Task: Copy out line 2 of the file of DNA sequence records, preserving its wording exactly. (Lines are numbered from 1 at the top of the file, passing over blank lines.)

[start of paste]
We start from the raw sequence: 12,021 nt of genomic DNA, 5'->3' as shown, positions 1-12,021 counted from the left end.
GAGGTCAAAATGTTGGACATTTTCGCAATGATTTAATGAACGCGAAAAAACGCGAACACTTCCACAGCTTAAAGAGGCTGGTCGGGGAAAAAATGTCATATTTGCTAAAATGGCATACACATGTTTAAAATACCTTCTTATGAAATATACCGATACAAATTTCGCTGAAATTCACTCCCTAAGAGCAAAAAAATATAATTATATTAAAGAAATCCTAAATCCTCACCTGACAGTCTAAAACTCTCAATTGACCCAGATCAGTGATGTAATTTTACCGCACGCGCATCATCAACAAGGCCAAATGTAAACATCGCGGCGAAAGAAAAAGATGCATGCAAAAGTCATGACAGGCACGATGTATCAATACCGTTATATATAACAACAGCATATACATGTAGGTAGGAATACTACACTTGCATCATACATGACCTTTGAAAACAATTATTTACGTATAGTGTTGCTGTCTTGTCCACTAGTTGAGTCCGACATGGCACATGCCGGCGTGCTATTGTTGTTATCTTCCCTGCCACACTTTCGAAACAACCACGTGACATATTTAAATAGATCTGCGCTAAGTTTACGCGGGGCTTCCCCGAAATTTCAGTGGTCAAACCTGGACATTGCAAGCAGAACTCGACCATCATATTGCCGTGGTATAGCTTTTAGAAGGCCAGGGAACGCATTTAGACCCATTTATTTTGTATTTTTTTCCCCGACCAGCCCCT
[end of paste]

GAGGTCAAAATGTTGGACATTTTCGCAATGATTTAATGAACGCGAAAAAACGCGAACACTTCCACAGCTTAAAGAGGCTGGTCGGGGAAAAAATGTCATATTTGCTAAAATGGCATACACATGTTTAAAATACCTTCTTATGAAATATACCGATACAAATTTCGCTGAAATTCACTCCCTAAGAGCAAAAAAATATAATTATATTAAAGAAATCCTAAATCCTCACCTGACAGTCTAAAACTCTCAATTGACCCAGATCAGTGATGTAATTTTACCGCACGCGCATCATCAACAAGGCCAAATGTAAACATCGCGGCGAAAGAAAAAGATGCATGCAAAAGTCATGACAGGCACGATGTATCAATACCGTTATATATAACAACAGCATATACATGTAGGTAGGAATACTACACTTGCATCATACATGACCTTTGAAAACAATTATTTACGTATAGTGTTGCTGTCTTGTCCACTAGTTGAGTCCGACATGGCACATGCCGGCGTGCTATTGTTGTTATCTTCCCTGCCACACTTTCGAAACAACCACGTGACATATTTAAATAGATCTGCGCTAAGTTTACGCGGGGCTTCCCCGAAATTTCAGTGGTCAAACCTGGACATTGCAAGCAGAACTCGACCATCATATTGCCGTGGTATAGCTTTTAGAAGGCCAGGGAACGCATTTAGACCCATTTATTTTGTATTTTTTTCCCCGACCAGCCCCT